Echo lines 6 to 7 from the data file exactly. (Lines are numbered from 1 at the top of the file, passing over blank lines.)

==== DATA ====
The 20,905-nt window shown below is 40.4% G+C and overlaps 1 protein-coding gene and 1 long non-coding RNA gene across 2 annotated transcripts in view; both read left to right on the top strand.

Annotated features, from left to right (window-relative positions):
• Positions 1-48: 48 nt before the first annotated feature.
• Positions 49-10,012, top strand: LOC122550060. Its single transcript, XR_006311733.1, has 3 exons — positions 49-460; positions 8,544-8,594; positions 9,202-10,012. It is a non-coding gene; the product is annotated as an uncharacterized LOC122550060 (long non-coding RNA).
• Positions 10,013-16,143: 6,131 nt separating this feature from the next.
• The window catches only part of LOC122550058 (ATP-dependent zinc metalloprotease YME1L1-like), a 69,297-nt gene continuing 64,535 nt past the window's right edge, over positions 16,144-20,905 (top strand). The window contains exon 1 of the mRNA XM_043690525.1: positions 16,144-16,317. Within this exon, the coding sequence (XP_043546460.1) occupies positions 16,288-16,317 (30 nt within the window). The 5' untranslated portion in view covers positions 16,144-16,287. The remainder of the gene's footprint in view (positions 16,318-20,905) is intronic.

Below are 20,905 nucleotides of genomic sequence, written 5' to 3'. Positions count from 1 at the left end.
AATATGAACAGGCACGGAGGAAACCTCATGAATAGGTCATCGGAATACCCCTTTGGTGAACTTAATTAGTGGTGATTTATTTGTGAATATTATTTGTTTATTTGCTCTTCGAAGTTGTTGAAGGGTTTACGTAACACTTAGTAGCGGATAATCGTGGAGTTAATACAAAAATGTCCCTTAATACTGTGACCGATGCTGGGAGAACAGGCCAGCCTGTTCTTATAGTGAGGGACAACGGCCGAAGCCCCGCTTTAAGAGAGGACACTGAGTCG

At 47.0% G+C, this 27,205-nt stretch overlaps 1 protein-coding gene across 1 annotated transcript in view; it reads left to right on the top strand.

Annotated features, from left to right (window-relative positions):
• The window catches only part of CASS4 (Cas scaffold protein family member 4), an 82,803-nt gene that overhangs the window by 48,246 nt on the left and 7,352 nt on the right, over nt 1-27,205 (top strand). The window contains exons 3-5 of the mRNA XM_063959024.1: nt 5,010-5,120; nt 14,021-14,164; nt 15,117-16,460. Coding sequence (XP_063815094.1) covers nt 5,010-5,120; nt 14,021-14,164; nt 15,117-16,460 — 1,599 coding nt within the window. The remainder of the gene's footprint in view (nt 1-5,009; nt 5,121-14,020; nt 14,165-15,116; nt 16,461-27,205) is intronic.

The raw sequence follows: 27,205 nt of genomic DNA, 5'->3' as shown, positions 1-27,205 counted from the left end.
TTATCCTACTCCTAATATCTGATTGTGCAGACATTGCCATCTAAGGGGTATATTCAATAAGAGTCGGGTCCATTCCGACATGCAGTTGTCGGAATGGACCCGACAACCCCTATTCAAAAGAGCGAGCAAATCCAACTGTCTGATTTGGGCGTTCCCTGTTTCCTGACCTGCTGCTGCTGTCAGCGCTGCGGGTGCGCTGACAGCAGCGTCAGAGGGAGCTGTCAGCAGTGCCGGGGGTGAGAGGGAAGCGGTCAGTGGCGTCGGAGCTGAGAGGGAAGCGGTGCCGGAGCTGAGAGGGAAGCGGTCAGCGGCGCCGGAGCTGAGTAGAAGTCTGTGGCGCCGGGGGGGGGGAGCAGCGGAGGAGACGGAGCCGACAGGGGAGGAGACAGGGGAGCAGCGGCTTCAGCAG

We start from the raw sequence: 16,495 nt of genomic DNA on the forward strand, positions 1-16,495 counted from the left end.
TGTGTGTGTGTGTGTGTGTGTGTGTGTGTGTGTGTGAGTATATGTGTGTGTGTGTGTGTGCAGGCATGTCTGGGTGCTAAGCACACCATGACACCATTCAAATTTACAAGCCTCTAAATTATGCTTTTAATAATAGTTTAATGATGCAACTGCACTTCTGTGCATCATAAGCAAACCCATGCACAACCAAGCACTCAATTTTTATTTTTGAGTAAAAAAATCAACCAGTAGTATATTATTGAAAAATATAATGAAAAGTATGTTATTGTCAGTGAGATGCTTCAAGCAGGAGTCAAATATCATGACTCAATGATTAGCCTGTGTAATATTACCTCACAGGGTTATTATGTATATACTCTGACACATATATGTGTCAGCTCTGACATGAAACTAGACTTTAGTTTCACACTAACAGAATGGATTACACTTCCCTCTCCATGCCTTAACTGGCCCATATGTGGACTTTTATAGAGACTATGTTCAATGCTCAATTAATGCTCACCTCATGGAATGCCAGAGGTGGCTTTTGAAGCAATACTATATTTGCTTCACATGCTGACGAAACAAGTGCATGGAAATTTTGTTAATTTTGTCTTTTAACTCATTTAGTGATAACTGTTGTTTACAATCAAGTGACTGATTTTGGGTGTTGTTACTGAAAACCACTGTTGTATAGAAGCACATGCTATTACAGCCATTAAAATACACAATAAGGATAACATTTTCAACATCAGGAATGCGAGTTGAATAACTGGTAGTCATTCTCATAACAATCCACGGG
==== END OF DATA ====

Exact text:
• The window catches only part of LOC122550058 (ATP-dependent zinc metalloprotease YME1L1-like), a 69,297-nt gene continuing 64,535 nt past the window's right edge, over positions 16,144-20,905 (top strand). The window contains exon 1 of the mRNA XM_043690525.1: positions 16,144-16,317. Within this exon, the coding sequence (XP_043546460.1) occupies positions 16,288-16,317 (30 nt within the window). The 5' untranslated portion in view covers positions 16,144-16,287. The remainder of the gene's footprint in view (positions 16,318-20,905) is intronic.

Below are 20,905 nucleotides of genomic sequence, written 5' to 3'. Positions count from 1 at the left end.